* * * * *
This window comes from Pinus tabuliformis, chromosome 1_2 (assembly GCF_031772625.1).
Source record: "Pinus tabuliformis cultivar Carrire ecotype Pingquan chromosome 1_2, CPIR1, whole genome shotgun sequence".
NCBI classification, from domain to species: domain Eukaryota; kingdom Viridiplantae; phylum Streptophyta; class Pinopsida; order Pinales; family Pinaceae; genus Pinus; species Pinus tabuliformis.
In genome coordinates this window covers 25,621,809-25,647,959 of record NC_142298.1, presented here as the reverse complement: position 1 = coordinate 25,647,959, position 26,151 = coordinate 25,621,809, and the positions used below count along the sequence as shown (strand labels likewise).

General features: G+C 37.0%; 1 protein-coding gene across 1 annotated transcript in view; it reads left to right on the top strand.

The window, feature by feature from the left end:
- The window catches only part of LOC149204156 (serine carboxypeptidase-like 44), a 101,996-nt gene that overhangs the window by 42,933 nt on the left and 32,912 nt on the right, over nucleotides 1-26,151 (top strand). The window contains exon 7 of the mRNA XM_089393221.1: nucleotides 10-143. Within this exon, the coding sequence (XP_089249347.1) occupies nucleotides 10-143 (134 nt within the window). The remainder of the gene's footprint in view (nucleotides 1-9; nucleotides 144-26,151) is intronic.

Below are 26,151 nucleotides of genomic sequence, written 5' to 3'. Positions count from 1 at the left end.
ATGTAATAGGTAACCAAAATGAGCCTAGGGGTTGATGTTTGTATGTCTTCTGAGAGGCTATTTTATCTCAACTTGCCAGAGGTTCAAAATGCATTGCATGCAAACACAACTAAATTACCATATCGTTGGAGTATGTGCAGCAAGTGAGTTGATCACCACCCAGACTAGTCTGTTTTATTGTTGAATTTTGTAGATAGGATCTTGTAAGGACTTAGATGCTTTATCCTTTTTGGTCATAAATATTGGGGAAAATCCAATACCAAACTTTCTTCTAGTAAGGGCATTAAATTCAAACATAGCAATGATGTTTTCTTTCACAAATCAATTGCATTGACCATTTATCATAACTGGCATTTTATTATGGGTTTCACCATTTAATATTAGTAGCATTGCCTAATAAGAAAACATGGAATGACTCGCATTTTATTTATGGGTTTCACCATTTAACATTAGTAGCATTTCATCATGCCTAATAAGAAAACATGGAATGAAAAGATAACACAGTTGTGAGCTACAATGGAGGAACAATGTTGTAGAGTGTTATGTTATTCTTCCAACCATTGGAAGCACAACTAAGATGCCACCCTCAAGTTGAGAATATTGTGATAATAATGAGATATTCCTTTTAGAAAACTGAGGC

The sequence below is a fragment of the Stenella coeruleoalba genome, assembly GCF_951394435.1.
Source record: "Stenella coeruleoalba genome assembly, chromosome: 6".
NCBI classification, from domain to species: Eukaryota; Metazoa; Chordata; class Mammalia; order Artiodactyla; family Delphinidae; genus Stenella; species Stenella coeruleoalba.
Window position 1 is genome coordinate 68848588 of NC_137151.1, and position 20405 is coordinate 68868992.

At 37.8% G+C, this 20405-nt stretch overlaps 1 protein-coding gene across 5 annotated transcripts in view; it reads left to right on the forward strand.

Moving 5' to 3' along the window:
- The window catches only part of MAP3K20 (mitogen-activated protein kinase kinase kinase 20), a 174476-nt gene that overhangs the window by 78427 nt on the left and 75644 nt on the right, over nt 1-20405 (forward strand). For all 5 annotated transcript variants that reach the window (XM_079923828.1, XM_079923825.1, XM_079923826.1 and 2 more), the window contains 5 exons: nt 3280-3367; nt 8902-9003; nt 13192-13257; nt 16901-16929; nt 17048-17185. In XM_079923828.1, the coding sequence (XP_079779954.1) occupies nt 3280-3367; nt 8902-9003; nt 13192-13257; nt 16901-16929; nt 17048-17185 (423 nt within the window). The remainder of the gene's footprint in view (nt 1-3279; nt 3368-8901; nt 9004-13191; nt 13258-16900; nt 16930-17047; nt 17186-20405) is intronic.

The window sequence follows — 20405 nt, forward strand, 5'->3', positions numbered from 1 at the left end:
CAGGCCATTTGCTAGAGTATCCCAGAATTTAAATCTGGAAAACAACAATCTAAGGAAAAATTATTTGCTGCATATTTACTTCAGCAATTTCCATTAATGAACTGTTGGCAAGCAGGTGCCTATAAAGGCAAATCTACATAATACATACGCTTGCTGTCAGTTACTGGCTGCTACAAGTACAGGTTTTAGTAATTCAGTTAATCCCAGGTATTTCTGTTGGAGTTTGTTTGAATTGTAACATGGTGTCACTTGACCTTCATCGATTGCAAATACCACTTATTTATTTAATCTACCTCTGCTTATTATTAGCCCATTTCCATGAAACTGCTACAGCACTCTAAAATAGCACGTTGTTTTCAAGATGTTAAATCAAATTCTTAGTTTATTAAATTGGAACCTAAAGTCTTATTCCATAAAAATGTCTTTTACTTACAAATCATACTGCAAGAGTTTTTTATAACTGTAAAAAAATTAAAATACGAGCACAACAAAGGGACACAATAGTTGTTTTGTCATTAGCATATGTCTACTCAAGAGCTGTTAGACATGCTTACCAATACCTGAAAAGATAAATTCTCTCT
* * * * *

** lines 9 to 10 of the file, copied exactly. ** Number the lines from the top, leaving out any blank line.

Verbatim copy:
ATGTAATAGGTAACCAAAATGAGCCTAGGGGTTGATGTTTGTATGTCTTCTGAGAGGCTATTTTATCTCAACTTGCCAGAGGTTCAAAATGCATTGCATGCAAACACAACTAAATTACCATATCGTTGGAGTATGTGCAGCAAGTGAGTTGATCACCACCCAGACTAGTCTGTTTTATTGTTGAATTTTGTAGATAGGATCTTGTAAGGACTTAGATGCTTTATCCTTTTTGGTCATAAATATTGGGGAAAATCCAATACCAAACTTTCTTCTAGTAAGGGCATTAAATTCAAACATAGCAATGATGTTTTCTTTCACAAATCAATTGCATTGACCATTTATCATAACTGGCATTTTATTATGGGTTTCACCATTTAATATTAGTAGCATTGCCTAATAAGAAAACATGGAATGACTCGCATTTTATTTATGGGTTTCACCATTTAACATTAGTAGCATTTCATCATGCCTAATAAGAAAACATGGAATGAAAAGATAACACAGTTGTGAGCTACAATGGAGGAACAATGTTGTAGAGTGTTATGTTATTCTTCCAACCATTGGAAGCACAACTAAGATGCCACCCTCAAGTTGAGAATATTGTGATAATAATGAGATATTCCTTTTAGAAAACTGAGGC

The sequence below is a fragment of the Stenella coeruleoalba genome, assembly GCF_951394435.1.